Title VII discrimination claims have traditionally followed the burden-shifting framework laid out in McDonnell Douglas Corp. v. Green, 411 U.S. 792, 802, 93 S.Ct. 1817, 36 L.Ed.2d 668 (1973). See Brady, 520 F.3d at 493-94. A plaintiff has the burden of establishing a prima facie case of discrimination by a preponderance of the evidence. Id. at 802. To establish a prima facie case of discrimination, a plaintiff must demonstrate that (1) he is a member of a protected class; (2) he suffered an adverse employment action; and (3) the unfavorable action gives rise to an inference of discrimination. Nurriddin v. Goldin, 382 F.Supp.2d 79, 89 (D.D.C. 2005,) aff'd sub nom. Nurriddin v. Griffin, 222 F.App'x 5 (D.C. Cir. 2007).

If the plaintiff establishes a prima facie case, the burden then shifts to the employer to articulate a legitimate, nondiscriminatory reason for its actions. McDonnell Douglas, 411 U.S. at 802. The employer's burden is one of production and " [i]t is sufficient if the defendant's evidence raises a genuine issue of fact as to whether it discriminated against the plaintiff." Tex. Dep't of Cmty. Affairs v. Burdine, 450 U.S. 248, 254-55, 101 S.Ct. 1089, 67 L.Ed.2d 207 (1981). If the employer is successful, the burden shifts back to the plaintiff to show that the employer's stated reason was a pretext for discrimination or retaliation. Reeves v. Sanderson Plumbing Prods., Inc., 530 U.S. 133, 143, 120 S.Ct. 2097, 147 L.Ed.2d 105, (2000). Although the " intermediate evidentiary burdens shift back and forth" under the McDonnell Douglas framework, " [t]he ultimate burden of persuading the trier of fact that the defendant intentionally discriminated against the plaintiff remains at all times with the plaintiff." Id. at 143 (quoting Burdine, 450 U.S. at 253).

Hostile work environment claims " are based on the cumulative effect of individual acts." Nat'l R.R. Passenger Corp. v. Morgan, 536 U.S. 101, 115, 122 S.Ct. 2061, 153 L.Ed.2d 106 (2002). The Supreme Court has instructed that Title

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VII is violated " [w]hen the workplace is permeated with discriminatory intimidation, ridicule, and insult, that is sufficiently severe or pervasive to alter the conditions of the victim's employment and create an abusive working environment." Harris v. Forklift Sys., Inc., 510 U.S. 17, 21, 114 S.Ct. 367, 126 L.Ed.2d 295 (1993). A hostile work environment must be both objectively and subjectively hostile. Id. at 21. " This standard . . . takes a middle path between making actionable any conduct that is merely offensive and requiring the conduct to cause a tangible psychological injury." Id. The Supreme Court also set out the appropriate inquiry:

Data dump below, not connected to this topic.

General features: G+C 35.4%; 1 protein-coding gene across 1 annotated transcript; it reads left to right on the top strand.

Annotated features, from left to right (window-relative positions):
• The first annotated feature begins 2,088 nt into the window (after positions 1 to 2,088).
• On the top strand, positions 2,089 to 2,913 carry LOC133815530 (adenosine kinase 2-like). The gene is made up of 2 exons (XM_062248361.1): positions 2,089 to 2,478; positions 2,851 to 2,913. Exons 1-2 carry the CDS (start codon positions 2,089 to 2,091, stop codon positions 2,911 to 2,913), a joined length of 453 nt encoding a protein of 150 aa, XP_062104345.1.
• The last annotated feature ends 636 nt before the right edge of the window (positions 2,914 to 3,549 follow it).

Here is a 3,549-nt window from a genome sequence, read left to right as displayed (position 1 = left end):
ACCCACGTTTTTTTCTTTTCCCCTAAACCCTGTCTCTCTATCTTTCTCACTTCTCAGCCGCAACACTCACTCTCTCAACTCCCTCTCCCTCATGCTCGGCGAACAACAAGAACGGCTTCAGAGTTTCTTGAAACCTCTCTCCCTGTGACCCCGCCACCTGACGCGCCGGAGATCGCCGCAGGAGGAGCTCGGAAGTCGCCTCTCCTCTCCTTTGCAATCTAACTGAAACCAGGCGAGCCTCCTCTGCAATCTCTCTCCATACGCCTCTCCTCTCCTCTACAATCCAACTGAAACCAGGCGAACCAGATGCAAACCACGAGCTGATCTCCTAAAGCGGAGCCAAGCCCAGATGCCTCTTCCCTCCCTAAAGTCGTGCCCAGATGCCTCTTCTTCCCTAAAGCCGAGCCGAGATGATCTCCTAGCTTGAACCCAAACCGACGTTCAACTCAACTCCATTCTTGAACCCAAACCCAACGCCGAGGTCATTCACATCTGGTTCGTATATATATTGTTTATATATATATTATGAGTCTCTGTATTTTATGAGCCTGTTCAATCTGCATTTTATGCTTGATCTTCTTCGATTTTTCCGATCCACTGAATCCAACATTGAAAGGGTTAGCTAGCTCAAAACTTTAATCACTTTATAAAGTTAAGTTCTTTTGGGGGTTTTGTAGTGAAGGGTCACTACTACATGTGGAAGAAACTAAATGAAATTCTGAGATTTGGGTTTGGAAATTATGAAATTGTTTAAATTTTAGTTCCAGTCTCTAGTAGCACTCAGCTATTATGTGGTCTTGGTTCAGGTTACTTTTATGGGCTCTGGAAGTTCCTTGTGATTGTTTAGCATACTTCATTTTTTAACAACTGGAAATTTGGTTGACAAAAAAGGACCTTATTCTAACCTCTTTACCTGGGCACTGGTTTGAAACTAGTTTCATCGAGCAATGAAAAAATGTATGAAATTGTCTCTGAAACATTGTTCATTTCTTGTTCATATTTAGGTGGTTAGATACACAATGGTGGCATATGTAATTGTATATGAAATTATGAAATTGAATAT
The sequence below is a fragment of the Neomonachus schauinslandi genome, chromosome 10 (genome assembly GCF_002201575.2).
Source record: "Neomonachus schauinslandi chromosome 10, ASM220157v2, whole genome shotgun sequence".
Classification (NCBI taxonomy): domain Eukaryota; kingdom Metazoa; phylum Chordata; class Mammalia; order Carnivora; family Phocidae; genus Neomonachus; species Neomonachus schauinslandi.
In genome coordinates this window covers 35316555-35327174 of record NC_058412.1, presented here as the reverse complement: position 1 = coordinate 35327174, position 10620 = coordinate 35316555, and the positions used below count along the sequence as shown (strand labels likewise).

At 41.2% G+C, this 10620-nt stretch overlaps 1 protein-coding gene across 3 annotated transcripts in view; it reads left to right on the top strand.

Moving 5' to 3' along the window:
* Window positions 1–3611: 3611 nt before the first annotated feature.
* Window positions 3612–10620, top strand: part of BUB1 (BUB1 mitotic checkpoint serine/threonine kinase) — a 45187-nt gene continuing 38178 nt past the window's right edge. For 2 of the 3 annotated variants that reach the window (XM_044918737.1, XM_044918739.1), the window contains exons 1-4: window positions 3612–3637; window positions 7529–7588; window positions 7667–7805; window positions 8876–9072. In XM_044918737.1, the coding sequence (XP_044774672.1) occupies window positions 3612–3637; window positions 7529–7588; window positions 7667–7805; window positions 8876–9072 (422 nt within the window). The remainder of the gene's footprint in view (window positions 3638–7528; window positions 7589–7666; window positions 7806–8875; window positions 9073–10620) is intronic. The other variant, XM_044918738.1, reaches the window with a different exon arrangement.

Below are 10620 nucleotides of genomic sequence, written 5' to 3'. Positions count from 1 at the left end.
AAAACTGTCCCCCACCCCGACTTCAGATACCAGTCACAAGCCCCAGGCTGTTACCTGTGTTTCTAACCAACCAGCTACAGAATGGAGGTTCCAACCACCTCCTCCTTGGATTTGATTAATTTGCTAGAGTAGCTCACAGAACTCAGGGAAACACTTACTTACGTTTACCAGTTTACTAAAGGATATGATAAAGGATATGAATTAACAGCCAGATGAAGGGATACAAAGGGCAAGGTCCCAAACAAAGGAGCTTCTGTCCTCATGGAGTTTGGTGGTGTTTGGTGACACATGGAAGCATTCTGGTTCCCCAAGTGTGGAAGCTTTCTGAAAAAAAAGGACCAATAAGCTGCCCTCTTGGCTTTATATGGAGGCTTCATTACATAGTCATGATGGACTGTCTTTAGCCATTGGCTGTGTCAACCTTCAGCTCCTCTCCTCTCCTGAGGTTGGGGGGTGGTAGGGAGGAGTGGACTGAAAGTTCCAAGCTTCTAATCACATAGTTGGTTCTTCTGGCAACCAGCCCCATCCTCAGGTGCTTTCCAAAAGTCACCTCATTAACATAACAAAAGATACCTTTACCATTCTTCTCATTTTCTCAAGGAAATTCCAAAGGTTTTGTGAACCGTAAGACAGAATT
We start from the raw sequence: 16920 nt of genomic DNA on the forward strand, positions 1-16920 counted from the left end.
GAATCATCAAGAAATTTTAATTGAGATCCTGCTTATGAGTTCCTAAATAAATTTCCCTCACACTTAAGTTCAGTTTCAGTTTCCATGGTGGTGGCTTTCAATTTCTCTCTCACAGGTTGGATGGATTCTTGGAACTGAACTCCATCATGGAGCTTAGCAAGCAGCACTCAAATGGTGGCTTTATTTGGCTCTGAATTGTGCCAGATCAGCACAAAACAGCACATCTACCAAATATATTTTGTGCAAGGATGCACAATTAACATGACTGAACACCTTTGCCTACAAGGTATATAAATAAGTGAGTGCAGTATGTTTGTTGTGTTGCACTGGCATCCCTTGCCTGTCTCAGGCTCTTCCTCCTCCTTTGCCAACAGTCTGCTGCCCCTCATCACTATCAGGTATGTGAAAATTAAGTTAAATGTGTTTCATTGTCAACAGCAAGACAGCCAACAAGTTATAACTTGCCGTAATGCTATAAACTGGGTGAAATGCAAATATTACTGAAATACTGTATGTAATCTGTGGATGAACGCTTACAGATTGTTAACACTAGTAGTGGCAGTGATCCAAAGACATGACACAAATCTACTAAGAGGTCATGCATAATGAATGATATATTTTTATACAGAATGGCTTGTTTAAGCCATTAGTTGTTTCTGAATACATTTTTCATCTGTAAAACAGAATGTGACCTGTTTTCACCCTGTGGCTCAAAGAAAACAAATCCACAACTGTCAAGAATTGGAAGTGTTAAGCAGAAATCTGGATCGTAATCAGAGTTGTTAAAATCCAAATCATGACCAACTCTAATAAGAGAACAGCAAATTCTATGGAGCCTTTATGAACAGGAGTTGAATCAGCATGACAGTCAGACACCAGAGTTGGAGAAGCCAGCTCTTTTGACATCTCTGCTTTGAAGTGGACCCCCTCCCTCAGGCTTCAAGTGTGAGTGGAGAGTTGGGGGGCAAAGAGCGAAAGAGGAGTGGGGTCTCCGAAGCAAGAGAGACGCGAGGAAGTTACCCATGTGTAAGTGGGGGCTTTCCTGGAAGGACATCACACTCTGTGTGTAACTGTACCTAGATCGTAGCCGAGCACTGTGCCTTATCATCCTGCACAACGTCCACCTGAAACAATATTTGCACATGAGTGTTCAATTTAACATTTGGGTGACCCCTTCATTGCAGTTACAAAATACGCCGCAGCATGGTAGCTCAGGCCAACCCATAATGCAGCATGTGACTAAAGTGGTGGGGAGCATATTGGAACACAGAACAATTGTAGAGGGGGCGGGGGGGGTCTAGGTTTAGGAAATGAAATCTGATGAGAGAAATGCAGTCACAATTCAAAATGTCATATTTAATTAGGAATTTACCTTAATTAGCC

[W]hether an environment is " hostile" or " abusive" can be determined only by looking at all the circumstances. These may include the frequency of the discriminatory conduct; its severity; whether it is physically threatening or humiliating, or a mere offensive utterance; and whether it unreasonably interferes with an employee's work performance. The effect on the employee's psychological well-being is, of course, relevant to determining whether the plaintiff actually found the environment abusive. But while psychological harm, like any other relevant factor, may be taken into account, no single factor is required.

Id. at 23. Generally, " isolated incidents," " offhand comments," and " simple teasing" " will not amount to discriminatory changes in the 'terms and conditions of employment.'" Faragher v. City of Boca Raton, 524 U.S. 775, 788, 118 S.Ct. 2275, 141 L.Ed.2d 662 (1998). Title VII does not make actionable offenses arising from " the ordinary tribulations of the workplace." Id. (citation and internal quotation marks omitted).

b. Plaintiff's Allegations

Considering the applicable law, the Court is presented with three potentially dispositive questions on defendant's motion for summary judgment: first, does plaintiff present sufficient evidence of the alleged conduct? Second, assuming that all the alleged conduct that survived the evidentiary bar is true, would a reasonable jury be able to conclude that the conduct was collectively " severe and pervasive" such that it altered the terms or conditions of plaintiff's employment? Third, does plaintiff present evidence such that a reasonable jury could conclude that the severe and pervasive conduct was racially motivated?

i. Plaintiff's Evidence and Allegations

Plaintiff alleges that " over the course of one year," defendant subjected her to ten different kinds of harassment. See Pl.'s Opp'n to Mot. Summ. J. 25.